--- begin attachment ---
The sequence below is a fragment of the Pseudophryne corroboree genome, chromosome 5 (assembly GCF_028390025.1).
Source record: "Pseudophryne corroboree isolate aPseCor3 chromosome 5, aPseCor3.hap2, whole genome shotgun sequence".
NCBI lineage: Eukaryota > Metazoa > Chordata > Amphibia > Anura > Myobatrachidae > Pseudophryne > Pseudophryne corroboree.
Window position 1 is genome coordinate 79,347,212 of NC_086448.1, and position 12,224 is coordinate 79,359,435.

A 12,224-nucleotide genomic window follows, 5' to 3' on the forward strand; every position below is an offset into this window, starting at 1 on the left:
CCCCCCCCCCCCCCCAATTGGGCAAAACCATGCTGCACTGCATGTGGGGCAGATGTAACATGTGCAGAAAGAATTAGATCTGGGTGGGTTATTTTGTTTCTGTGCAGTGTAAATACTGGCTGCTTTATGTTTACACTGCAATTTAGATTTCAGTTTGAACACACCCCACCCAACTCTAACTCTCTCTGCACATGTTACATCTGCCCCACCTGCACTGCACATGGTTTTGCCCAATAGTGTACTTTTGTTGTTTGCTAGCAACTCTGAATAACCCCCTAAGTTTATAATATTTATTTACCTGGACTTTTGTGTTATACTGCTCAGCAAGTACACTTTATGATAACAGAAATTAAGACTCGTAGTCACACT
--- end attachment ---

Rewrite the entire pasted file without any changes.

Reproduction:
The sequence below is a fragment of the Pseudophryne corroboree genome, chromosome 5 (assembly GCF_028390025.1).
Source record: "Pseudophryne corroboree isolate aPseCor3 chromosome 5, aPseCor3.hap2, whole genome shotgun sequence".
NCBI lineage: Eukaryota > Metazoa > Chordata > Amphibia > Anura > Myobatrachidae > Pseudophryne > Pseudophryne corroboree.
Window position 1 is genome coordinate 79,347,212 of NC_086448.1, and position 12,224 is coordinate 79,359,435.

A 12,224-nucleotide genomic window follows, 5' to 3' on the forward strand; every position below is an offset into this window, starting at 1 on the left:
CCCCCCCCCCCCCCCAATTGGGCAAAACCATGCTGCACTGCATGTGGGGCAGATGTAACATGTGCAGAAAGAATTAGATCTGGGTGGGTTATTTTGTTTCTGTGCAGTGTAAATACTGGCTGCTTTATGTTTACACTGCAATTTAGATTTCAGTTTGAACACACCCCACCCAACTCTAACTCTCTCTGCACATGTTACATCTGCCCCACCTGCACTGCACATGGTTTTGCCCAATAGTGTACTTTTGTTGTTTGCTAGCAACTCTGAATAACCCCCTAAGTTTATAATATTTATTTACCTGGACTTTTGTGTTATACTGCTCAGCAAGTACACTTTATGATAACAGAAATTAAGACTCGTAGTCACACT